One of the most iconic costumes of the Star Wars franchise and film for that matter, is rumored to be going bye-bye. Disney may be close to retiring the metal slave costume worn by Carrie Fisher as Princess Leia from any future merchandising and media. Cue the collective gasps of millions of fans around the world, soon enough “Slave Leia” could forever be reserved for history.
The rumor stems from Facebook comments made by J. Scott Campbell, a comic book artist who worked on numerous Star Wars covers for Marvel Entertainment. Campbell commented on a post saying Disney was “already well on its way to wiping out the ‘slave’ outfit from any future products period,” and that “you will NOT see [any] future merchandising featuring the slave outfit ever again.”
When asked about his statements, Campbell replied, “I’ve heard it from two sources. We can’t even draw Leia in a sexy pose at Marvel, let alone in that outfit! We also had a 3-D SL statue killed at a major manufacturer because there will no longer be any SL merchandise.”
Well it didn’t take long for all of that to spread like wildfire. The fan site Making Star Wars was the first to pick his comments up and shortly after, the net was ablaze. Esquire, Maxim, and Gizmodo even ran them, so it was no surprise when Campbell played a little dumb and reeled in his statements via a series of tweets:
For the record, I didn't say this with any authority, I simply mentioned it seemed to be the case: http://makingstarwars.net/2015/11/there-are-rumors-princess-leias-return-of-the-jedi-bikini-costume-is-being-retired/ … #ComicGate
He thinks it was casual knowledge… or he’s not a very good liar. While this still may just be a rumor, Campbell’s comments are very matter of fact and if Disney’s plan is true, this is the first it’s being so widely revealed.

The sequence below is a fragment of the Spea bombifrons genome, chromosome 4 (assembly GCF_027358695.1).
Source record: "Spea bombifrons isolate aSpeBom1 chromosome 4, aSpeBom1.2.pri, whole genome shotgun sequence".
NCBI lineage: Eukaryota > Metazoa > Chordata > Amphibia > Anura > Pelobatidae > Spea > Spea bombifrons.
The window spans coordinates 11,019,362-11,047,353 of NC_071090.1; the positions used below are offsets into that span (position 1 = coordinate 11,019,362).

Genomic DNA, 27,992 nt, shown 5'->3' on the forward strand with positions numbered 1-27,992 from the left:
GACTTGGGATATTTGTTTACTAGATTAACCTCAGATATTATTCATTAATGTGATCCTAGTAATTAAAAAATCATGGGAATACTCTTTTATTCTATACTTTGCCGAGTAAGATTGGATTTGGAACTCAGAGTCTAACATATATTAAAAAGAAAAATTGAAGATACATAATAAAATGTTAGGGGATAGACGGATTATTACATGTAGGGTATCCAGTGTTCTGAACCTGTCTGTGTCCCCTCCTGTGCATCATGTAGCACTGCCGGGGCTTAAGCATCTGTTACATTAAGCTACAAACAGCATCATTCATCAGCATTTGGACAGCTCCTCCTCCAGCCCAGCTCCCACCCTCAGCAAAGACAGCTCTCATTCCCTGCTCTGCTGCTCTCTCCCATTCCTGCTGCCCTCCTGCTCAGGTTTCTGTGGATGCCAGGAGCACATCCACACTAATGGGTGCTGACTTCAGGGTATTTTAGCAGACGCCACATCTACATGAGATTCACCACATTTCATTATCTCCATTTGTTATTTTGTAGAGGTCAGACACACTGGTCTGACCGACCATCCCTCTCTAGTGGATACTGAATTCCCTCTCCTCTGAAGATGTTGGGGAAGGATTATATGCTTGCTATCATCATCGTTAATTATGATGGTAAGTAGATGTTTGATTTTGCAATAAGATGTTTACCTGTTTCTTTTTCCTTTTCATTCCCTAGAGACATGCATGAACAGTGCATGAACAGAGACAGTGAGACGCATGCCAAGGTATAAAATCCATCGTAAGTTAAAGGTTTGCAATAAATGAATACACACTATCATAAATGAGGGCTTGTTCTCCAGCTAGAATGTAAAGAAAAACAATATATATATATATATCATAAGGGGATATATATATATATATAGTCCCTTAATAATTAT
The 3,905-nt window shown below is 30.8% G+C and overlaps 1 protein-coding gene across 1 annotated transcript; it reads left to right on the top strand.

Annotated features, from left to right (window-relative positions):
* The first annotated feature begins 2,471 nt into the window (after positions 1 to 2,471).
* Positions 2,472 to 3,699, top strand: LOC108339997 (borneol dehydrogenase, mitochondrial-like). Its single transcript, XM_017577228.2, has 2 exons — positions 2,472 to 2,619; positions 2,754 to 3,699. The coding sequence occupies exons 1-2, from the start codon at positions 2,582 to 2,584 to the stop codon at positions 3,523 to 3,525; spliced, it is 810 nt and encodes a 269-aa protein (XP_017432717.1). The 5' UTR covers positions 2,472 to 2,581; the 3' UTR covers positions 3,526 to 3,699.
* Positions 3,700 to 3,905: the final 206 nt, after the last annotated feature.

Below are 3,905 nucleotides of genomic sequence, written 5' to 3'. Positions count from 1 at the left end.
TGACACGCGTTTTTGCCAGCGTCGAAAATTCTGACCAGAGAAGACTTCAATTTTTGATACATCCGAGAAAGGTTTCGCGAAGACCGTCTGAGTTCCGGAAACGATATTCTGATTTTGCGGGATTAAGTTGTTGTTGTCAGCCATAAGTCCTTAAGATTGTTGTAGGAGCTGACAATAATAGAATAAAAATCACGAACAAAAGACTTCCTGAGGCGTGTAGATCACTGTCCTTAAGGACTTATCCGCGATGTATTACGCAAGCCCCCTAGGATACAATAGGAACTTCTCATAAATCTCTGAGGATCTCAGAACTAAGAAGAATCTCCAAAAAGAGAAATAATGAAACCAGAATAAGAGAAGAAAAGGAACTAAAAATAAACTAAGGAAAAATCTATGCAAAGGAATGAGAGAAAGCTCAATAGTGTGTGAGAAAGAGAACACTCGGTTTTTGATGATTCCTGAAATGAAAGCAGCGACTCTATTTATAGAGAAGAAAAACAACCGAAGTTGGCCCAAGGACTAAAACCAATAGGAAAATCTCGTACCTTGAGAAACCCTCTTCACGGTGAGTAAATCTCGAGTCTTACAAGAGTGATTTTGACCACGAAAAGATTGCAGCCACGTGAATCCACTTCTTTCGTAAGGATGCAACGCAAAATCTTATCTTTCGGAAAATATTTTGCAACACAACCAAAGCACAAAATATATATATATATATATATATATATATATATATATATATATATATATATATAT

Disney and LucasFilm have yet to comment but it all starts to appear a helluva lot more believable when you look back at the October 30th interview between Fisher and Daisy Ridley in Interview Magazine. After some breezy chit-chat between the two actresses, Fisher pointedly tells Ridley not to wear the slave costume, likely referring to any sort of costume that’d be considered sexploitive.
FISHER: Word for it? Well, you should fight for your outfit. Don’t be a slave like I was.
RIDLEY: All right, I’ll fight.
FISHER: You keep fighting against that slave outfit.
RIDLEY: I will.
The infamous outfit, worn in 1983’s Return of the Jedi when Leia was being held captive by Jabba the Hutt, may not have caused a stink at the time but the costume today may invoke some not-so-’Disney’ themes; the metal bikini leaving little to the imagination and the part-time chain around her neck suggesting women as docile and unequal. Disney isn’t in the business of misrepresenting and objectifying. rather than empowering an entire gender, if that’s what they fear the costume does.
Cheer up fanboys (and fangirls)… if true, this is not only a win for gender equality but the value of your Slave Leia memorabilia probably just skyrocketed, too.
Related Topics: Star Wars